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Showing posts from February, 2006

The Schopenhauer Cure by Irvin Yalom

The Schopenhauer Cure is a wide-ranging and exhilarating exploration of psychotherapy, philosophy, and humanity. The plot centers on Julius Hertzfeld, a successful therapist in San Francisco, who is shocked to learn that he suffers from terminal cancer. Moved to reassess his life's work, he contacts Philip Slate, a former patient who he was unable to cure of sex addition. Much to Julius's surprise, Philip has become a philosophical counselor and requests that Julius provide him with the supervisory hours he needs to obtain a license to practice. In return, Philip offers to tutor Julius in the work of Schopenhauer. Eventually they strike a bargain: Julius agrees to supervise Philip, provided that Philip first joins his therapy group. What follows is Philip's entrance into the weekly therapy group and a gripping exploration of loss, suffering, sexual desire, death, and the search for meaning. Throughout the novel, Yalom weaves Schopenhauer's life and work into the na

Dame Edna

The Tony Award winning comedic stage show Dame Edna was in Buffalo this past week, and I was fortunate enough to attend one of the shows. For the unfamiliar, Dame Edna is one of the alter egos of Australian actor Barry Humphries. Edna's humor is decidedly British in its acid-laced, sugar-coated content. Edna does a great job of interacting and playing to the audience, including calling out latecomers, bantering with the crowd, and bringing a couple onstage for some marriage counseling. In the end, it was all silly, hilarious fun.

Consider Phlebas by Iain M. Banks

Consider Phlebas is the first of Iain Banks' speculative fiction Culture novels. It is space opera on a grand scale, set in the middle of an immense war between two galactic empires, the Culture and the Idirans. The plot centers around Horza, a humanoid shapechanging agent of the Iridans, who undertakes a clandestine mission to a forbidden planet in search of an intelligent, fugitive machine whose actions could alter the course of the conflict. The book is very compelling, in large part because it is morally ambiguous. While Horza despises the machine intelligences and moral laziness of The Culture, his embrace of and alliance with the Iridans reveals them to be intolerant, racist, religious zealots.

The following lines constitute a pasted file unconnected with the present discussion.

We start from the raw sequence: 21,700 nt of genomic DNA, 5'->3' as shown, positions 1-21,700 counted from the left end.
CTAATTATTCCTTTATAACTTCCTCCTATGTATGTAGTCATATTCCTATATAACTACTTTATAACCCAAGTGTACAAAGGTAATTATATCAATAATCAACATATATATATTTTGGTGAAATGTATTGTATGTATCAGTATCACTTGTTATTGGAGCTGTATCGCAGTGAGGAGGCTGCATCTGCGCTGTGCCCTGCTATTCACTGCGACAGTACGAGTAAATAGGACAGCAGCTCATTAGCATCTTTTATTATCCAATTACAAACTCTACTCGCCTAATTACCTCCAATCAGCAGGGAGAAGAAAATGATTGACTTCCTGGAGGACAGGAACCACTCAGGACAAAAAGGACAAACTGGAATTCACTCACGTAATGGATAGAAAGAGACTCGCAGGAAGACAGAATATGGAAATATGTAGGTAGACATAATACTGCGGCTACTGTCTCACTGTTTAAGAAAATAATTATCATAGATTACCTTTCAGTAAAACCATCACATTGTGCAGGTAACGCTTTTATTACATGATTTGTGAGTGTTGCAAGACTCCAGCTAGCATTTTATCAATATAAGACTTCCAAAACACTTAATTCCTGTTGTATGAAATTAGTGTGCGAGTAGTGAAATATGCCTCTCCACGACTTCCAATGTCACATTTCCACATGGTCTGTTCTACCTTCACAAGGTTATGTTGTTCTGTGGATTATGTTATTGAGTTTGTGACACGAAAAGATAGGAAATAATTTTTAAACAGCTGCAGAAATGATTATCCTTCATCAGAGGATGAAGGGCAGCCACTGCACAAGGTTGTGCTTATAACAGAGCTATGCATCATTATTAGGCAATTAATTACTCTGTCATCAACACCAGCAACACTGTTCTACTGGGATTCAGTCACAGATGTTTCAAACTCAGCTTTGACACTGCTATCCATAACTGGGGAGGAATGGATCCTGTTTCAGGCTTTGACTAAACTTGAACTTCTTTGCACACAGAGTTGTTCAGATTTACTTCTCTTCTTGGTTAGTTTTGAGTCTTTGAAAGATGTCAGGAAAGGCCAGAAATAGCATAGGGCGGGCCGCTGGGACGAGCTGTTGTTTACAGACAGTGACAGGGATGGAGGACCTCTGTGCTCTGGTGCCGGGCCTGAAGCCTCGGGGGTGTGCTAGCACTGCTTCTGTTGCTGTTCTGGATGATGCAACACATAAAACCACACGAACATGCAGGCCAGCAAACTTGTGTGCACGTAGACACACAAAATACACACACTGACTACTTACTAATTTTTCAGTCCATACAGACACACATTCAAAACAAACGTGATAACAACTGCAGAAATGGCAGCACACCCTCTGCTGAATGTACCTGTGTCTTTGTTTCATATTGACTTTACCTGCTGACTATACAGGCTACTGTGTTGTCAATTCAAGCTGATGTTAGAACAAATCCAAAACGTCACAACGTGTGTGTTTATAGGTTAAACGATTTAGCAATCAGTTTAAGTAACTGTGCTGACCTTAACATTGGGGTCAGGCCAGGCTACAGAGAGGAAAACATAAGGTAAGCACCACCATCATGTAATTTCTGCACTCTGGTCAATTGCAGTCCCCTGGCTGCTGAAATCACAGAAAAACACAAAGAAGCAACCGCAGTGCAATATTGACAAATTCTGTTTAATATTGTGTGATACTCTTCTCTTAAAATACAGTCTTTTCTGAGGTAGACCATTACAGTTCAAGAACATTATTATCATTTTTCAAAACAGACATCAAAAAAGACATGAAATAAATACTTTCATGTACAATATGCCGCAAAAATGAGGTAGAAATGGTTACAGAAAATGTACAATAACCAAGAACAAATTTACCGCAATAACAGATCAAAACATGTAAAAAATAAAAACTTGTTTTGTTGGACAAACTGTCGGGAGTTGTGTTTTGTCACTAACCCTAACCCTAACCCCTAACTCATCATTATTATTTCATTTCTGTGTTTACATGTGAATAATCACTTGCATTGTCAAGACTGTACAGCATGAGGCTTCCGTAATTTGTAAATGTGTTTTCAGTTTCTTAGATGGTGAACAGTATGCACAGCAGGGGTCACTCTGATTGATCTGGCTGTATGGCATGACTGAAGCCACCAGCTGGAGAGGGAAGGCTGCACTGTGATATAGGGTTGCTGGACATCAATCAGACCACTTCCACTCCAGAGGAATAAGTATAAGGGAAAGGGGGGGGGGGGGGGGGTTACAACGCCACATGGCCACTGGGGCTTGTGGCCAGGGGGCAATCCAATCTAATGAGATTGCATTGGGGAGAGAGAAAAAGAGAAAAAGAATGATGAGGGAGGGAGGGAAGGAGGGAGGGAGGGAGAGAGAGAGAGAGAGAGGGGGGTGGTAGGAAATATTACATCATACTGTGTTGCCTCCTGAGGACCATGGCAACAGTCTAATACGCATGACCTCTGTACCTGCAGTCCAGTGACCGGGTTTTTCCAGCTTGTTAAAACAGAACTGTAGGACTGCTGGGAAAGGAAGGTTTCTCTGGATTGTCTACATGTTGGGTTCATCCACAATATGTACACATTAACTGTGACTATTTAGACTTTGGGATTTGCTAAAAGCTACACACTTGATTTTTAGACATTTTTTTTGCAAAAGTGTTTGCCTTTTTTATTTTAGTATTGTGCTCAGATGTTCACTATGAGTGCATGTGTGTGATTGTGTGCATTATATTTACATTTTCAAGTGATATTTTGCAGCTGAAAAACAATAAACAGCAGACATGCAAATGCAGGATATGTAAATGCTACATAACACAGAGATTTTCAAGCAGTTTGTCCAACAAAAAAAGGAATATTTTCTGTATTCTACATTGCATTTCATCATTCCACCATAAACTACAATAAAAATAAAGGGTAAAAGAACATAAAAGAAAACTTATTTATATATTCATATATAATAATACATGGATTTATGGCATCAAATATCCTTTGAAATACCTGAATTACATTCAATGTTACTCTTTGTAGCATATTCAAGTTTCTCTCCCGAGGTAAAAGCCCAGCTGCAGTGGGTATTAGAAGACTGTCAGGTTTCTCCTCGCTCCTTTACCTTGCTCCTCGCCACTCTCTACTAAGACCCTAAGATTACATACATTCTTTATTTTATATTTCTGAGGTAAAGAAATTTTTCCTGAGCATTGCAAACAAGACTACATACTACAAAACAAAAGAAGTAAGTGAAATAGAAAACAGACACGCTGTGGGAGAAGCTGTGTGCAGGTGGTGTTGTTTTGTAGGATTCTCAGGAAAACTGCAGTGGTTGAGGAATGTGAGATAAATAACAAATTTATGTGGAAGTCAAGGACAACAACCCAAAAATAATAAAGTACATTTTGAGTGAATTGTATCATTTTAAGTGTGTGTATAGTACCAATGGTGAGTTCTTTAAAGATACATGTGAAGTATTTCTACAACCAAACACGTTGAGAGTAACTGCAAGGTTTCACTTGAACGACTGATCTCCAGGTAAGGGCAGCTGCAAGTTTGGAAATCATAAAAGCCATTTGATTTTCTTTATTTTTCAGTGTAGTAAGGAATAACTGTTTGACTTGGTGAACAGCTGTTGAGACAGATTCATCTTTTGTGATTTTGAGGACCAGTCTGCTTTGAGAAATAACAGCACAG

Feminist Author Betty Friedan Dies at 85

Betty Friedan, whose manifesto "The Feminine Mystique" became a best seller in the 1960s and laid the groundwork for the modern feminist movement, died Saturday, February 5, her birthday. Friedan asserted in her 1963 best seller that having a husband and babies was not everything and that women should aspire to separate identities as individuals. The feminine mystique, she said, was a phony bill of goods society sold to women that left them unfulfilled, suffering from "the problem that has no name" and seeking a solution in tranquilizers and psychoanalysis.